06:20am Wednesday 24 July 2019

Old drug may point the way to new treatments for diabetes and obesity

The findings from the lab of Alan Saltiel, the Mary Sue Coleman director of the Life Sciences Institute, are scheduled to be published online Feb. 10 in the journal Nature Medicine.

“One of the reasons that diets are so ineffective in producing weight loss for some people is that their bodies adjust to the reduced calories by also reducing their metabolism, so that they are ‘defending’ their body weight,” Saltiel said. “Amlexanox seems to tweak the metabolic response to excessive calorie storage in mice.”

Different formulations of amlexanox are currently prescribed to treat asthma in Japan and canker sores in the United States. Saltiel is teaming up with clinical-trial specialists at U-M to test whether amlexanox will be useful for treating obesity and diabetes in humans. He is also working with medicinal chemists at U-M to develop a new compound based on the drug that optimizes its formula.

The study appears to confirm and extend the notion that the genes IKKE and TBK1 play a crucial role for maintaining metabolic balance, a discovery published by the Saltiel lab in 2009 in the journal Cell.

Alan Saltiel, director of the University of Michigan's Life Sciences Institute. Image credit: Scott Soderberg, Michigan Photography.Alan Saltiel, director of the University of Michigan’s Life Sciences Institute. Image credit: Scott Soderberg, Michigan Photography.“Amlexanox appears to work in mice by inhibiting two genes—IKKE and TBK1—that we think together act as a sort of brake on metabolism,” Saltiel said. “By releasing the brake, amlexanox seems to free the metabolic system to burn more, and possibly store less, energy.”

Using high-throughput chemical screening at LSI’s Center for Chemical Genomics to search for compounds that inhibit IKKE and TBK1, the researchers hit upon an approved off-patent drug: amlexanox. They then demonstrated that amlexanox had profound beneficial effects in both genetic and dietary-induced obese mice. The chemical lowered the weight of obese mice and reversed related metabolic problems such as diabetes and fatty liver.

“These studies tell us that, at least in mice, the IKKE/TBK1 pathway plays an important role in defending body weight by increasing storage and decreasing burning of calories, and that by inhibiting that pathway with a compound, we can increase metabolism and induce weight loss, reverse diabetes and reduce fatty liver,” Saltiel said.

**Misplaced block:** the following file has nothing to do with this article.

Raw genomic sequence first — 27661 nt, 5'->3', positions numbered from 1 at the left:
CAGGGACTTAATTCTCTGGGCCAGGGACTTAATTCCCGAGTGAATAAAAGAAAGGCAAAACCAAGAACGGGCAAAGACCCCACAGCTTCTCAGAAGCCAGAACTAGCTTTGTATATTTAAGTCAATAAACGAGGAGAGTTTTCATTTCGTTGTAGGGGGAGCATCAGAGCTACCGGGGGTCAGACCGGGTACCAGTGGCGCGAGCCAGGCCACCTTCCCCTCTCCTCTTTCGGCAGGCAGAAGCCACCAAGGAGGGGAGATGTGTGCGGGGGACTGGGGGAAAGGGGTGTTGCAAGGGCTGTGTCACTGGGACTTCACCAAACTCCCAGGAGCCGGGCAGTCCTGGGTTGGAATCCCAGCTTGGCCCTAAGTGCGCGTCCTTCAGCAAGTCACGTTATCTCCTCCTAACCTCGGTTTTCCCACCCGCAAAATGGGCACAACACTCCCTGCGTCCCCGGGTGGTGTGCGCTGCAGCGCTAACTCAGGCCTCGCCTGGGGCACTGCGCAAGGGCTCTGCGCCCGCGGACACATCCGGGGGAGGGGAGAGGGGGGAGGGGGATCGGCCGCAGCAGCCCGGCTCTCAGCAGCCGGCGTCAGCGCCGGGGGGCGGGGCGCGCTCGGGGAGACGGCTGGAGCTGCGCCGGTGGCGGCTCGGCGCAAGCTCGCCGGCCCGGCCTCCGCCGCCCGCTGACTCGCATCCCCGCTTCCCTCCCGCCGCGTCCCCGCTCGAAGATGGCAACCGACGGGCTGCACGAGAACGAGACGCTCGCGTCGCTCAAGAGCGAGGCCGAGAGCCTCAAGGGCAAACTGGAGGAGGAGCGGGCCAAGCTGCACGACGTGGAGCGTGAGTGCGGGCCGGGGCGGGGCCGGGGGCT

The drug has been on the market in Japan for more than 25 years.

However, the researchers don’t yet know if humans respond with the same pathway, or if the discovery of amlexanox’s effectiveness in mice can lead to a compound that is safe and effective for treating obesity and diabetes in humans.

“We will be working hard on that,” Saltiel said.

Saltiel’s search for a drug targeting the IKKE/TBK1 pathway was supported by the Life Science Institute’s Innovation Partnership, which provides philanthropic funding and business mentorship to help move promising research toward commercialization.

The research was also supported by the National Institutes of Health, the Michigan Diabetes Research and Training Center, the Michigan Institute for Clinical and Health Research, and the Nathan Shock Center in the Basic Biology of Aging.

Additional authors were Shannon M. Reilly, Shian-Huey Chiang, Stuart J. Decker, Louise Chang, Martha J. Larsen, John R. Rubin, Nicole M. White and Irit Hochberg from the Life Sciences Institute; Maeran Uhm and Jonathan Mowers from the Life Sciences Institute and Departments of Internal Medicine and Molecular and Integrative Physiology at the University of Michigan; Michael Downes, Ruth Yu and Ronald M. Evans from the Salk Institute for Biological Sciences; Christopher Liddle from the Storr Liver Unit, Westmead Millennium Institute and University of Sydney, Australia; and Dayoung Oh, Pingping Li, and Jerrold M. Olefsky from the Department of Medicine, University of California, San Diego.

Saltiel is the Mary Sue Coleman director of the Life Sciences Institute, where his laboratory is located and all his research is conducted. He is also the John Jacob Abel Collegiate Professor in the Life Sciences and a professor of internal medicine and molecular and integrative physiology at University of Michigan Medical School.


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